“My hawks and my hounds; mother, make my bed soon,
For I’m wearied wi hunting, and fain wad lie doon.”

“What become a yer bloodhounds, Lord Randall, my son?
What become a yer bloodhounds, my handsome young man?”
“They swelled and they died; mother, make my bed soon,
For I’m weary wi huntin, and fain wad lie doon.”

“O I fear ye are poisoned, Lord Randall, my son!
I fear ye are poisoned, my handsome young man!”
“O yes, I am poisoned; mother, make my bed soon,
For I’m sick at m’heart, and I fain wad lie doon.”

8. The Hunter

       by Fox Nekitsune

Dew wets the grass
I am the hunter
I walk a deadly path
I am hunting

Slipping through the trees
I am the hunter
I do it all with ease
I am hunting

There stood before me
Is the prey that I desire
A tremble running through me
Now I feel the hunters fire

I circle closer
Keeping her in sight
I circle closer
Don’t want to give her a fright

Now im behind her
So close now
I smell beautiful fur
So close now

Quickly I move
Tearing at her for what I want
Quickly I move
Now I will haunt her

I take my fill
I am the hunter
I leave her still
I have hunted

9. What of The Hunting, Hunter Bbold?

       by Rudyard Kipling

What of the hunting, hunter bold?
Brother, the watch was long and cold.
What of the quarry ye went to kill?
Brother, he crops in the jungle still.
Where is the power that made your pride?
Brother, it ebbs from my flank and side.
Where is the haste that ye hurry by?
Brother, I go to my lair to die!

10. A Dying Tiger—Moaned for Drink 

       by Emily Dickinson

A Dying Tiger—moaned for Drink—
I hunted all the Sand—
I caught the Dripping of a Rock
And bore it in my Hand—

His Mighty Balls—in death were thick—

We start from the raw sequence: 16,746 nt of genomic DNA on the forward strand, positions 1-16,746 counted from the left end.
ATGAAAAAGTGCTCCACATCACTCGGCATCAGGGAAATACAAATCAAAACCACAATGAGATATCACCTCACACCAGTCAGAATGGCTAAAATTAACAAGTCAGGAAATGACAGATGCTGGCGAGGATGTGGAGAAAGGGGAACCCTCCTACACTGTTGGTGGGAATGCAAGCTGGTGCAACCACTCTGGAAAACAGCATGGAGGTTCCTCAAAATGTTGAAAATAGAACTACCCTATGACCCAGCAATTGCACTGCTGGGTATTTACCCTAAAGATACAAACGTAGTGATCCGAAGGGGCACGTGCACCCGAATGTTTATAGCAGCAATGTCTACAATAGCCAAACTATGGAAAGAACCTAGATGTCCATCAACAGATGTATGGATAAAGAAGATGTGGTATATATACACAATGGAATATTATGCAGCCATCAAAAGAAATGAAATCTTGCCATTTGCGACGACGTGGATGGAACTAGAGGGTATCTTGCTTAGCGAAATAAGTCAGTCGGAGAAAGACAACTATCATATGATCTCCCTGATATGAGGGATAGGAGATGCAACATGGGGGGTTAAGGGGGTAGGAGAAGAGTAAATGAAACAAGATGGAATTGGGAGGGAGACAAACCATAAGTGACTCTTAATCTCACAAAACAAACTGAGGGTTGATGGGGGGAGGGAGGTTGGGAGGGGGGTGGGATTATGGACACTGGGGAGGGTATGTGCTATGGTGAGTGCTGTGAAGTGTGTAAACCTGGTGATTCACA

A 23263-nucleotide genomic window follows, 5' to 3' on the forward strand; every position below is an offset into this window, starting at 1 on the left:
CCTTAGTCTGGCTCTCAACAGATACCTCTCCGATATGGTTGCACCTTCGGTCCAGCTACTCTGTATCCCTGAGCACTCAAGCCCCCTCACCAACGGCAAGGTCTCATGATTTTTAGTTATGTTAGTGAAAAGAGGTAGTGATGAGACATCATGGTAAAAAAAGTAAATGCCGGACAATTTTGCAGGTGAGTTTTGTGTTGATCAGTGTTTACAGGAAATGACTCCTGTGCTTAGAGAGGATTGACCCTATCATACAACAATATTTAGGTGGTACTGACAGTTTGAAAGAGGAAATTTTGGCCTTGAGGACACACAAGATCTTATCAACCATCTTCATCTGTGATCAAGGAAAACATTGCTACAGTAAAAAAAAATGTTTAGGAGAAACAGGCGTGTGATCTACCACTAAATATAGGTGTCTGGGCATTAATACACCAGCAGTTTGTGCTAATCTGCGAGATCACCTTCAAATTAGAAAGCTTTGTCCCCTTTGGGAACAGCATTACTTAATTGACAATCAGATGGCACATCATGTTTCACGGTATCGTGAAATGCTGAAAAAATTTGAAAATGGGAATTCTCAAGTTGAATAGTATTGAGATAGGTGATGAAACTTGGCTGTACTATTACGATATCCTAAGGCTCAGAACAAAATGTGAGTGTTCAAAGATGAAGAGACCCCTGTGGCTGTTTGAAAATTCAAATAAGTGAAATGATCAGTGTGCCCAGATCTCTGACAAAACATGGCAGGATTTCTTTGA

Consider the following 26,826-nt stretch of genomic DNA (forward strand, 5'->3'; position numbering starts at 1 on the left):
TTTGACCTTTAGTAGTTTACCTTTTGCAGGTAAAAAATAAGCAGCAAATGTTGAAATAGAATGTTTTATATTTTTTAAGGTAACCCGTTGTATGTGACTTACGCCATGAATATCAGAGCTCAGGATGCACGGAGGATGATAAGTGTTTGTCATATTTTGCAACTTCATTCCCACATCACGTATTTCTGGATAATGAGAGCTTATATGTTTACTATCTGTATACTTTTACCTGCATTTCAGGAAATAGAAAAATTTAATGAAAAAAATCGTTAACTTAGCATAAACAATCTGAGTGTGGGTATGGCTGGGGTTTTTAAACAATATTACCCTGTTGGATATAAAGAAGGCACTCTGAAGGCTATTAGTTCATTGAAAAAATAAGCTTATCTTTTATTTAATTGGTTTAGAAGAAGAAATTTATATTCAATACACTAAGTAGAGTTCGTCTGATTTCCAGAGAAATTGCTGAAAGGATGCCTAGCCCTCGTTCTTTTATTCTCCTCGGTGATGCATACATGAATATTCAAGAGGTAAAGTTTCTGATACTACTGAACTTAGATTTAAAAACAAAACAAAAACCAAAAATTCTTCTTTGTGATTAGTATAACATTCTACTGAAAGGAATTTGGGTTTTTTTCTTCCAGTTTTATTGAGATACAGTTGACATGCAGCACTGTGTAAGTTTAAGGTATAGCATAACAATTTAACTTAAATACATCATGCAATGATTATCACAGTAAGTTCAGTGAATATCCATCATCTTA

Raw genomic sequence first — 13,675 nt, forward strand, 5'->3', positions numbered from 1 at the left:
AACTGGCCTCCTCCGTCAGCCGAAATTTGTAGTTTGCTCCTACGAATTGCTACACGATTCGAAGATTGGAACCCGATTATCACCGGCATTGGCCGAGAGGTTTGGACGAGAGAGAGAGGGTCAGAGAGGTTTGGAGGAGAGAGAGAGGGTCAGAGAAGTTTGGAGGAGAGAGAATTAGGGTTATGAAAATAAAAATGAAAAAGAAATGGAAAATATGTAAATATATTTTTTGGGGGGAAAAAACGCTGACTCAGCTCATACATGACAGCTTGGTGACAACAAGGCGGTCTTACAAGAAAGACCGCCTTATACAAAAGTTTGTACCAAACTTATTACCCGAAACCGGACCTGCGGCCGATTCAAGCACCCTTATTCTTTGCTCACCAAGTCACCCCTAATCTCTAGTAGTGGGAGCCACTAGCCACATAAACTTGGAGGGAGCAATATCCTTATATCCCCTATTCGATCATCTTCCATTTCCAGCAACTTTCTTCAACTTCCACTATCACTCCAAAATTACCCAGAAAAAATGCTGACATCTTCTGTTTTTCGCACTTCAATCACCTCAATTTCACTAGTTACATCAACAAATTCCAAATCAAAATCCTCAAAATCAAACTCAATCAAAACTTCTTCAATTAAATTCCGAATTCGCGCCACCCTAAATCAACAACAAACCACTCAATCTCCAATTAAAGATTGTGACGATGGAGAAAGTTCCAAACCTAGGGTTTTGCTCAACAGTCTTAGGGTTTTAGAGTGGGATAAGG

But searching—I could see
A Vision on the Retina
Of Water—and of me—

‘Twas not my blame—who sped too slow—
‘Twas not his blame—who died
While I was reaching him—
But ’twas—the fact that He was dead—

11. The Threshold

       by Rudyard Kipling

In their deepest caverns of limestone
They pictured the Gods of Food–
The Horse, the Elk, and the Bison
That the hunting might be good;
With the Gods of Death and Terror–
The Mammoth, Tiger, and Bear.
And the pictures moved in the torchlight
To show that the Gods were there!
But that was before Ionia–
Any of the Mountains of Ionia,
Had bared their peaks to the air.

The close years packed behind them,
As the glaciers bite and grind,
Filling the new-gouged valleys
With Gods of every kind.
Gods of all-reaching power–
Gods of all-searching eyes–
But each to be wooed by worship
And won by sacrifice.
Till, after many winters, rose Ionia–
(Strange men brooding in Ionia)
Crystal-eyed Sages of Ionia
Who said, “These tales are lies.

“We dream one Breath in all things,
“That blows all things between.
“We dream one Matter in all things–
“Eternal, changeless, unseen.
“That the heart of the Matter is single
“Till the Breath shall bid it bring forth–
“By choosing or losing its neighbour–
“All things made upon Earth.”
But Earth was wiser than Ionia
(Babylon and Egypt than Ionia)
And they overlaid the teaching of Ionia
And the Truth was choked at birth.

It died at the Gate of Knowledge–
The Key to the Gate in its hand–
And the anxious priests and wizards
Re-blinded the wakening land;
For they showed, by answering echoes,
And chasing clouds as they rose,
How shadows should stand for bulwarks
Between mankind and its woes.
It was then that men bethought them of Ionia
(The few that had not allforgot Ionia)
Or the Word that was whispered in Ionia;
And they turned from the shadows and the shows.

They found one Breath in all things,
That moves all things between.
They proved one Matter in all things–
Eternal, changeless, unseen;
That the heart of the Matter was single
Till the Breath should bid it bring forth–
Even as men whispered in Ionia,
(Resolute, unsatisfied Ionia)
Ere the Word was stifled in Ionia–